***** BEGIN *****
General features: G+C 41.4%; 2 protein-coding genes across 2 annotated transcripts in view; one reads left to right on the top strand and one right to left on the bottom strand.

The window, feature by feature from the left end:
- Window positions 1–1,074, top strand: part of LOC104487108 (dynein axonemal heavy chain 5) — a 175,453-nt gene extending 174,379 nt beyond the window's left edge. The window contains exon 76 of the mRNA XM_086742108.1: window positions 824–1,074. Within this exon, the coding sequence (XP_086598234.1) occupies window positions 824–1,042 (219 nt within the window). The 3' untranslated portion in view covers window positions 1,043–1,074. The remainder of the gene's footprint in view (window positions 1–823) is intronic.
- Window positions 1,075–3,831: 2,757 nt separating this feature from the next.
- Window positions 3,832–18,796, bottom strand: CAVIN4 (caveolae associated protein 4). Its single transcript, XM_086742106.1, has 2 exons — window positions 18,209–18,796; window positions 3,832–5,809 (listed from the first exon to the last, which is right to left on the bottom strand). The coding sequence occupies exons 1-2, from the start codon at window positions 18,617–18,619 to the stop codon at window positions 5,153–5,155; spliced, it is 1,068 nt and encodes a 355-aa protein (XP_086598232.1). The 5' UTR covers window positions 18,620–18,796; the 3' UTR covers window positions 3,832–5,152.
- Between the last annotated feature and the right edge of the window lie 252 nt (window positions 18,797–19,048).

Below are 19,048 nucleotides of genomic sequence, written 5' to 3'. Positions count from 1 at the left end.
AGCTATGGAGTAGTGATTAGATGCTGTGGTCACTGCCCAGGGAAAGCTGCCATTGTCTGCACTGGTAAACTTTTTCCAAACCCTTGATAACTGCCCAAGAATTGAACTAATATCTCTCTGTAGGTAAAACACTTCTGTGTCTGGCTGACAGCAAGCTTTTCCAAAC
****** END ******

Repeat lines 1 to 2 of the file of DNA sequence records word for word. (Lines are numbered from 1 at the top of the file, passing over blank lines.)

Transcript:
General features: G+C 41.4%; 2 protein-coding genes across 2 annotated transcripts in view; one reads left to right on the top strand and one right to left on the bottom strand.

The window, feature by feature from the left end: